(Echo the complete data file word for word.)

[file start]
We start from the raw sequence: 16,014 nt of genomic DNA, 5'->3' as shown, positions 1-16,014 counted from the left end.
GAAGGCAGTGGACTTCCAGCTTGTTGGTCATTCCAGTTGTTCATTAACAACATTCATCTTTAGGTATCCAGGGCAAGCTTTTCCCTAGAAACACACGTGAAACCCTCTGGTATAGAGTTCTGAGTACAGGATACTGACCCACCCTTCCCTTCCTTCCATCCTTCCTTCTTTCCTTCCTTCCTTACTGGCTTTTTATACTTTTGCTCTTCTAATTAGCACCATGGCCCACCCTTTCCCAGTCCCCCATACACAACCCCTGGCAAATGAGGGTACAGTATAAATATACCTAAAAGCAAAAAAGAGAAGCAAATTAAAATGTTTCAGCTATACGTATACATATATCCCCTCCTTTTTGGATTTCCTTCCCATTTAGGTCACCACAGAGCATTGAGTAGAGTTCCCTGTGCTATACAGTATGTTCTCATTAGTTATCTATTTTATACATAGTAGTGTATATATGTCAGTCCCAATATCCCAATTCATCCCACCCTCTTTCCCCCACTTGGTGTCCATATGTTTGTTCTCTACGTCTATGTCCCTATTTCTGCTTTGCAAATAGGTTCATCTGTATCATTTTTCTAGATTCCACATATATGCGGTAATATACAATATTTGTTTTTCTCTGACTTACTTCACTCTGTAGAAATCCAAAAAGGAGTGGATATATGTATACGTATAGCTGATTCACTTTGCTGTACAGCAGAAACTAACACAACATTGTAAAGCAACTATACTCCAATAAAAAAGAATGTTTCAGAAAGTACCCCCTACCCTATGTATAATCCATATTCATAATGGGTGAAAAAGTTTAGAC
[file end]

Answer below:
We start from the raw sequence: 16,014 nt of genomic DNA, 5'->3' as shown, positions 1-16,014 counted from the left end.
GAAGGCAGTGGACTTCCAGCTTGTTGGTCATTCCAGTTGTTCATTAACAACATTCATCTTTAGGTATCCAGGGCAAGCTTTTCCCTAGAAACACACGTGAAACCCTCTGGTATAGAGTTCTGAGTACAGGATACTGACCCACCCTTCCCTTCCTTCCATCCTTCCTTCTTTCCTTCCTTCCTTACTGGCTTTTTATACTTTTGCTCTTCTAATTAGCACCATGGCCCACCCTTTCCCAGTCCCCCATACACAACCCCTGGCAAATGAGGGTACAGTATAAATATACCTAAAAGCAAAAAAGAGAAGCAAATTAAAATGTTTCAGCTATACGTATACATATATCCCCTCCTTTTTGGATTTCCTTCCCATTTAGGTCACCACAGAGCATTGAGTAGAGTTCCCTGTGCTATACAGTATGTTCTCATTAGTTATCTATTTTATACATAGTAGTGTATATATGTCAGTCCCAATATCCCAATTCATCCCACCCTCTTTCCCCCACTTGGTGTCCATATGTTTGTTCTCTACGTCTATGTCCCTATTTCTGCTTTGCAAATAGGTTCATCTGTATCATTTTTCTAGATTCCACATATATGCGGTAATATACAATATTTGTTTTTCTCTGACTTACTTCACTCTGTAGAAATCCAAAAAGGAGTGGATATATGTATACGTATAGCTGATTCACTTTGCTGTACAGCAGAAACTAACACAACATTGTAAAGCAACTATACTCCAATAAAAAAGAATGTTTCAGAAAGTACCCCCTACCCTATGTATAATCCATATTCATAATGGGTGAAAAAGTTTAGAC